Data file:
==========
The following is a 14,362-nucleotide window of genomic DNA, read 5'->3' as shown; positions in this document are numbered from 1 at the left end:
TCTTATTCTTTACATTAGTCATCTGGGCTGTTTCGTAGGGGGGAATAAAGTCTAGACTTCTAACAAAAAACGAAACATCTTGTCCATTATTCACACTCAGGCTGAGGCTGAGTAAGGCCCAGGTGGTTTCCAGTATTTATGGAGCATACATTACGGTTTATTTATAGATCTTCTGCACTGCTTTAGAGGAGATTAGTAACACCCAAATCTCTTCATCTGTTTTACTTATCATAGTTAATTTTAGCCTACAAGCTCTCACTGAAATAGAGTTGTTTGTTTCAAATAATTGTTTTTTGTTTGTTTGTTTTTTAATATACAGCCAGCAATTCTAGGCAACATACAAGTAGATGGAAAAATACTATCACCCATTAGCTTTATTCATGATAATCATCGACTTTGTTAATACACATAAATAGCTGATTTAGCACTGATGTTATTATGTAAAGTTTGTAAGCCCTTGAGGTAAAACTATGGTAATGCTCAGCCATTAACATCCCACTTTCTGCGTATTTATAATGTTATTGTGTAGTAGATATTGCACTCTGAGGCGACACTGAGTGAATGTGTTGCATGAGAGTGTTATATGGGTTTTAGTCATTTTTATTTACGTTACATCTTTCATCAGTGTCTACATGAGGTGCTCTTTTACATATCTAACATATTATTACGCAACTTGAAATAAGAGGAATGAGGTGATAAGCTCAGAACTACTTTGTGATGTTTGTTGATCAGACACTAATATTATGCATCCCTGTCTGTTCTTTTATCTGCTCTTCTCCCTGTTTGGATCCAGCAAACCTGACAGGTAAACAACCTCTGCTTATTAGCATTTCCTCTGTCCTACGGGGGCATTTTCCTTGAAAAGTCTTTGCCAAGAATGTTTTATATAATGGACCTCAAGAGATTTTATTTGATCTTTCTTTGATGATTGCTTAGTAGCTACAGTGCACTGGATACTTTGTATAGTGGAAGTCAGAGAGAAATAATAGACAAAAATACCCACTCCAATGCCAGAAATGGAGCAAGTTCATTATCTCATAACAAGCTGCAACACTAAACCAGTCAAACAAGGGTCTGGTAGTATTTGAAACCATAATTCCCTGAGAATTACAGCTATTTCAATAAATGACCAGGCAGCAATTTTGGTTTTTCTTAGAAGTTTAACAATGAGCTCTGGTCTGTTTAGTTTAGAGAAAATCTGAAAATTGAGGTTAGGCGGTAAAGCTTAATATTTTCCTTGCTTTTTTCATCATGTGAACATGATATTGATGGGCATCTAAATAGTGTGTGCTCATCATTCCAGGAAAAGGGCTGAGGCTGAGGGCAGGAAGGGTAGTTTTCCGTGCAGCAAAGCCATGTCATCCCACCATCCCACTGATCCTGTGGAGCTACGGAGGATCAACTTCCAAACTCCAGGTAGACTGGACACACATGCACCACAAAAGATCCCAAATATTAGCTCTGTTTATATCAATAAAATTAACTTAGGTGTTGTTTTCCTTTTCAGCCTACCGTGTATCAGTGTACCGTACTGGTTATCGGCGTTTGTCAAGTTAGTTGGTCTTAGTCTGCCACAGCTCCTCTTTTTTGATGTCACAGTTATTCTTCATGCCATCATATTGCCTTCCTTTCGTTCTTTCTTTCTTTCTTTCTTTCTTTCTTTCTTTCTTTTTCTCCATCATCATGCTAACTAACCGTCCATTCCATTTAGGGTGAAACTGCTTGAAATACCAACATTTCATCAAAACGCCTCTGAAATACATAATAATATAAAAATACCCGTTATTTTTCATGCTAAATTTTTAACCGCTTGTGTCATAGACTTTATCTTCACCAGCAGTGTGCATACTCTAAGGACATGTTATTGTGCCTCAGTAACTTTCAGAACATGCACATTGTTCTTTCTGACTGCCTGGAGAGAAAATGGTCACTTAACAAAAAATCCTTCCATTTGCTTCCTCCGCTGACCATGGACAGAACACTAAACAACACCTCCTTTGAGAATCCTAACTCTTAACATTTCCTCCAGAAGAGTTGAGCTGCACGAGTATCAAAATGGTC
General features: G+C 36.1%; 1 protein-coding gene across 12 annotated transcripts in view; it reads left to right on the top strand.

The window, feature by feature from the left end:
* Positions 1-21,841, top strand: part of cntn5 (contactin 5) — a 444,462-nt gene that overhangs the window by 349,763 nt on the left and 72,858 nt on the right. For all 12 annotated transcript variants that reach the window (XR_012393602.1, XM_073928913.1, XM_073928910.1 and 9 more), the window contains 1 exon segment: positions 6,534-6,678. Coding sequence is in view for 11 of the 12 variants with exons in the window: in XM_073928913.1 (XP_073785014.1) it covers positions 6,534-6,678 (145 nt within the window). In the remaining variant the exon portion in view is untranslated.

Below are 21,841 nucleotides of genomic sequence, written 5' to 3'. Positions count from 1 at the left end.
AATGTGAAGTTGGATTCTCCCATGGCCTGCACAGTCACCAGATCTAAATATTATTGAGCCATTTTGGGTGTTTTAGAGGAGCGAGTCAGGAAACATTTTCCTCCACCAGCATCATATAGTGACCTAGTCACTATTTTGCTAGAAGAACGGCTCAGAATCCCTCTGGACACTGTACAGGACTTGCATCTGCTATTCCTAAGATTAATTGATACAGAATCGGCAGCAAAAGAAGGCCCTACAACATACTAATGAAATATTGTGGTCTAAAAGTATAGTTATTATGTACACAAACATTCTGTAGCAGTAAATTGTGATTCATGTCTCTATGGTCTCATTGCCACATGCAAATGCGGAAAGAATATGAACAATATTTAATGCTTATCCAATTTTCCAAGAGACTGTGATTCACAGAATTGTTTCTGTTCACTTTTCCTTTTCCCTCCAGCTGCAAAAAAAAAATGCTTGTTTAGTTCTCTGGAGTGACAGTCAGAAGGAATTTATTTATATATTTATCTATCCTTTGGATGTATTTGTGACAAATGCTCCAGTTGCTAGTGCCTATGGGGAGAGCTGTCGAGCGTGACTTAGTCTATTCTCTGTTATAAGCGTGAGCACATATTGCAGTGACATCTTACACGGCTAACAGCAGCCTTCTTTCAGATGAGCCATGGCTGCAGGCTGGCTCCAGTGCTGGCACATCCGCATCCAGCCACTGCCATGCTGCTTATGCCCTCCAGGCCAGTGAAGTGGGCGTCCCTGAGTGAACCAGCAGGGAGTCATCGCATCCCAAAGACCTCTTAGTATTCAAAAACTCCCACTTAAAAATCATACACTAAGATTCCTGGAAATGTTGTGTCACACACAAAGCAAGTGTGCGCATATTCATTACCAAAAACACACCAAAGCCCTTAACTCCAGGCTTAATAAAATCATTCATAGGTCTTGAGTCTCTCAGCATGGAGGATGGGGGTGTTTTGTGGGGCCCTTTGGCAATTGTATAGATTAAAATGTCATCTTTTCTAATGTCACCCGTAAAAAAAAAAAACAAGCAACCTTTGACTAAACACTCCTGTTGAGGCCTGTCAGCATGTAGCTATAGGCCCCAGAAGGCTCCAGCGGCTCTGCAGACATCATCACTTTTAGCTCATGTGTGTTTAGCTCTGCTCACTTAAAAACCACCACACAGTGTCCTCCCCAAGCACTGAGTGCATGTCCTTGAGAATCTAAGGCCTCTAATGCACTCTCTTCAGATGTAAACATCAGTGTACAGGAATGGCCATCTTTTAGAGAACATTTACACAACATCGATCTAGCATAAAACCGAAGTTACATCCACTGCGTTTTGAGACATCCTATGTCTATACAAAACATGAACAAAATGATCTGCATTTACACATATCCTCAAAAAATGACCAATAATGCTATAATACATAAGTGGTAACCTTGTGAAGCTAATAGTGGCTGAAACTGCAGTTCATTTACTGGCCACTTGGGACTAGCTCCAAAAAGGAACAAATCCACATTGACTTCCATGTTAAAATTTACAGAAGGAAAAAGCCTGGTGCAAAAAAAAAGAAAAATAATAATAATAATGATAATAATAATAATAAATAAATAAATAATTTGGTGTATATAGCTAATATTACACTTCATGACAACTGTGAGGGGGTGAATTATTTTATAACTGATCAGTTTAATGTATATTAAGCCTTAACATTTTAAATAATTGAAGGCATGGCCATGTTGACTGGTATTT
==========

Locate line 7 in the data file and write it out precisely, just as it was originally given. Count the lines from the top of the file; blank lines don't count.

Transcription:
AATGTGAAGTTGGATTCTCCCATGGCCTGCACAGTCACCAGATCTAAATATTATTGAGCCATTTTGGGTGTTTTAGAGGAGCGAGTCAGGAAACATTTTCCTCCACCAGCATCATATAGTGACCTAGTCACTATTTTGCTAGAAGAACGGCTCAGAATCCCTCTGGACACTGTACAGGACTTGCATCTGCTATTCCTAAGATTAATTGATACAGAATCGGCAGCAAAAGAAGGCCCTACAACATACTAATGAAATATTGTGGTCTAAAAGTATAGTTATTATGTACACAAACATTCTGTAGCAGTAAATTGTGATTCATGTCTCTATGGTCTCATTGCCACATGCAAATGCGGAAAGAATATGAACAATATTTAATGCTTATCCAATTTTCCAAGAGACTGTGATTCACAGAATTGTTTCTGTTCACTTTTCCTTTTCCCTCCAGCTGCAAAAAAAAAATGCTTGTTTAGTTCTCTGGAGTGACAGTCAGAAGGAATTTATTTATATATTTATCTATCCTTTGGATGTATTTGTGACAAATGCTCCAGTTGCTAGTGCCTATGGGGAGAGCTGTCGAGCGTGACTTAGTCTATTCTCTGTTATAAGCGTGAGCACATATTGCAGTGACATCTTACACGGCTAACAGCAGCCTTCTTTCAGATGAGCCATGGCTGCAGGCTGGCTCCAGTGCTGGCACATCCGCATCCAGCCACTGCCATGCTGCTTATGCCCTCCAGGCCAGTGAAGTGGGCGTCCCTGAGTGAACCAGCAGGGAGTCATCGCATCCCAAAGACCTCTTAGTATTCAAAAACTCCCACTTAAAAATCATACACTAAGATTCCTGGAAATGTTGTGTCACACACAAAGCAAGTGTGCGCATATTCATTACCAAAAACACACCAAAGCCCTTAACTCCAGGCTTAATAAAATCATTCATAGGTCTTGAGTCTCTCAGCATGGAGGATGGGGGTGTTTTGTGGGGCCCTTTGGCAATTGTATAGATTAAAATGTCATCTTTTCTAATGTCACCCGTAAAAAAAAAAAACAAGCAACCTTTGACTAAACACTCCTGTTGAGGCCTGTCAGCATGTAGCTATAGGCCCCAGAAGGCTCCAGCGGCTCTGCAGACATCATCACTTTTAGCTCATGTGTGTTTAGCTCTGCTCACTTAAAAACCACCACACAGTGTCCTCCCCAAGCACTGAGTGCATGTCCTTGAGAATCTAAGGCCTCTAATGCACTCTCTTCAGATGTAAACATCAGTGTACAGGAATGGCCATCTTTTAGAGAACATTTACACAACATCGATCTAGCATAAAACCGAAGTTACATCCACTGCGTTTTGAGACATCCTATGTCTATACAAAACATGAACAAAATGATCTGCATTTACACATATCCTCAAAAAATGACCAATAATGCTATAATACATAAGTGGTAACCTTGTGAAGCTAATAGTGGCTGAAACTGCAGTTCATTTACTGGCCACTTGGGACTAGCTCCAAAAAGGAACAAATCCACATTGACTTCCATGTTAAAATTTACAGAAGGAAAAAGCCTGGTGCAAAAAAAAAGAAAAATAATAATAATAATGATAATAATAATAATAAATAAATAAATAATTTGGTGTATATAGCTAATATTACACTTCATGACAACTGTGAGGGGGTGAATTATTTTATAACTGATCAGTTTAATGTATATTAAGCCTTAACATTTTAAATAATTGAAGGCATGGCCATGTTGACTGGTATTT